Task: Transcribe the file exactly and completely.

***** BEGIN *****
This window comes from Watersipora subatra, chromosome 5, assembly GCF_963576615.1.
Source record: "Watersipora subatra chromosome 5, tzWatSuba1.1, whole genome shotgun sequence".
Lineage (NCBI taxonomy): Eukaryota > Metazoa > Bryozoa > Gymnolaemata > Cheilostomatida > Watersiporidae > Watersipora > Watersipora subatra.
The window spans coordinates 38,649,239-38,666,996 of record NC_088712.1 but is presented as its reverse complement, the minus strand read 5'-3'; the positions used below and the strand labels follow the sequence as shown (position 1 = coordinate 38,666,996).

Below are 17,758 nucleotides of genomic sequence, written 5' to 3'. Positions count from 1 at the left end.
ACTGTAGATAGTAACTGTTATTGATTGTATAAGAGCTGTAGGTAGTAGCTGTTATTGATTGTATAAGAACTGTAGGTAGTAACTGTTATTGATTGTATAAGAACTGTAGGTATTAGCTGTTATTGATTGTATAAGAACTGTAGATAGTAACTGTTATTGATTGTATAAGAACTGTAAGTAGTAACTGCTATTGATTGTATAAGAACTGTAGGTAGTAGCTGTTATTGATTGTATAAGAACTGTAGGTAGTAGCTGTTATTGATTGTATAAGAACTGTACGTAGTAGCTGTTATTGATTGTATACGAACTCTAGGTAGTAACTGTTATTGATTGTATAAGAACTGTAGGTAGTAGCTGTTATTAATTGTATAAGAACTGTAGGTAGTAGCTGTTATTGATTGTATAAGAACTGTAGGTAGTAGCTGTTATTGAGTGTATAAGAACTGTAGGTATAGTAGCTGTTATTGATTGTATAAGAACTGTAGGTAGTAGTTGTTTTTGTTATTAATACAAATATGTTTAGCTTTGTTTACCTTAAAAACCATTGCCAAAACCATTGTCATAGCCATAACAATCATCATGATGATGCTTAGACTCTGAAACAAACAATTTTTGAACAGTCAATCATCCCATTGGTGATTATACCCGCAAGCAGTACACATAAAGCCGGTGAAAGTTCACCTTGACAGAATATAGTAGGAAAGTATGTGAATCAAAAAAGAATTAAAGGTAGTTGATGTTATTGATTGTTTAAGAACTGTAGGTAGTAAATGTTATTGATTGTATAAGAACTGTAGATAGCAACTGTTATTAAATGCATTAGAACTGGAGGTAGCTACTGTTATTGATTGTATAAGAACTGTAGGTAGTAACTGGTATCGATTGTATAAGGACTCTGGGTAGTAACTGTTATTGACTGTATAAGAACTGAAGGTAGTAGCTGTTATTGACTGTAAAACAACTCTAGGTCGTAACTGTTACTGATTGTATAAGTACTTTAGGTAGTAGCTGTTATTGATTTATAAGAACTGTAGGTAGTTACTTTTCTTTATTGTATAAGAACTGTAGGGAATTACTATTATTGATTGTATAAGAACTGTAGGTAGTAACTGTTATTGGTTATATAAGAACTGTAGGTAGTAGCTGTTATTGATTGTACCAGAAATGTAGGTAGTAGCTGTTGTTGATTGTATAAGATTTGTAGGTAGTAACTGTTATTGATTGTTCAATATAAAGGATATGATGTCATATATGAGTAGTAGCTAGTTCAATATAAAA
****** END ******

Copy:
This window comes from Watersipora subatra, chromosome 5, assembly GCF_963576615.1.
Source record: "Watersipora subatra chromosome 5, tzWatSuba1.1, whole genome shotgun sequence".
Lineage (NCBI taxonomy): Eukaryota > Metazoa > Bryozoa > Gymnolaemata > Cheilostomatida > Watersiporidae > Watersipora > Watersipora subatra.
The window spans coordinates 38,649,239-38,666,996 of record NC_088712.1 but is presented as its reverse complement, the minus strand read 5'-3'; the positions used below and the strand labels follow the sequence as shown (position 1 = coordinate 38,666,996).

Below are 17,758 nucleotides of genomic sequence, written 5' to 3'. Positions count from 1 at the left end.
ACTGTAGATAGTAACTGTTATTGATTGTATAAGAGCTGTAGGTAGTAGCTGTTATTGATTGTATAAGAACTGTAGGTAGTAACTGTTATTGATTGTATAAGAACTGTAGGTATTAGCTGTTATTGATTGTATAAGAACTGTAGATAGTAACTGTTATTGATTGTATAAGAACTGTAAGTAGTAACTGCTATTGATTGTATAAGAACTGTAGGTAGTAGCTGTTATTGATTGTATAAGAACTGTAGGTAGTAGCTGTTATTGATTGTATAAGAACTGTACGTAGTAGCTGTTATTGATTGTATACGAACTCTAGGTAGTAACTGTTATTGATTGTATAAGAACTGTAGGTAGTAGCTGTTATTAATTGTATAAGAACTGTAGGTAGTAGCTGTTATTGATTGTATAAGAACTGTAGGTAGTAGCTGTTATTGAGTGTATAAGAACTGTAGGTATAGTAGCTGTTATTGATTGTATAAGAACTGTAGGTAGTAGTTGTTTTTGTTATTAATACAAATATGTTTAGCTTTGTTTACCTTAAAAACCATTGCCAAAACCATTGTCATAGCCATAACAATCATCATGATGATGCTTAGACTCTGAAACAAACAATTTTTGAACAGTCAATCATCCCATTGGTGATTATACCCGCAAGCAGTACACATAAAGCCGGTGAAAGTTCACCTTGACAGAATATAGTAGGAAAGTATGTGAATCAAAAAAGAATTAAAGGTAGTTGATGTTATTGATTGTTTAAGAACTGTAGGTAGTAAATGTTATTGATTGTATAAGAACTGTAGATAGCAACTGTTATTAAATGCATTAGAACTGGAGGTAGCTACTGTTATTGATTGTATAAGAACTGTAGGTAGTAACTGGTATCGATTGTATAAGGACTCTGGGTAGTAACTGTTATTGACTGTATAAGAACTGAAGGTAGTAGCTGTTATTGACTGTAAAACAACTCTAGGTCGTAACTGTTACTGATTGTATAAGTACTTTAGGTAGTAGCTGTTATTGATTTATAAGAACTGTAGGTAGTTACTTTTCTTTATTGTATAAGAACTGTAGGGAATTACTATTATTGATTGTATAAGAACTGTAGGTAGTAACTGTTATTGGTTATATAAGAACTGTAGGTAGTAGCTGTTATTGATTGTACCAGAAATGTAGGTAGTAGCTGTTGTTGATTGTATAAGATTTGTAGGTAGTAACTGTTATTGATTGTTCAATATAAAGGATATGATGTCATATATGAGTAGTAGCTAGTTCAATATAAAA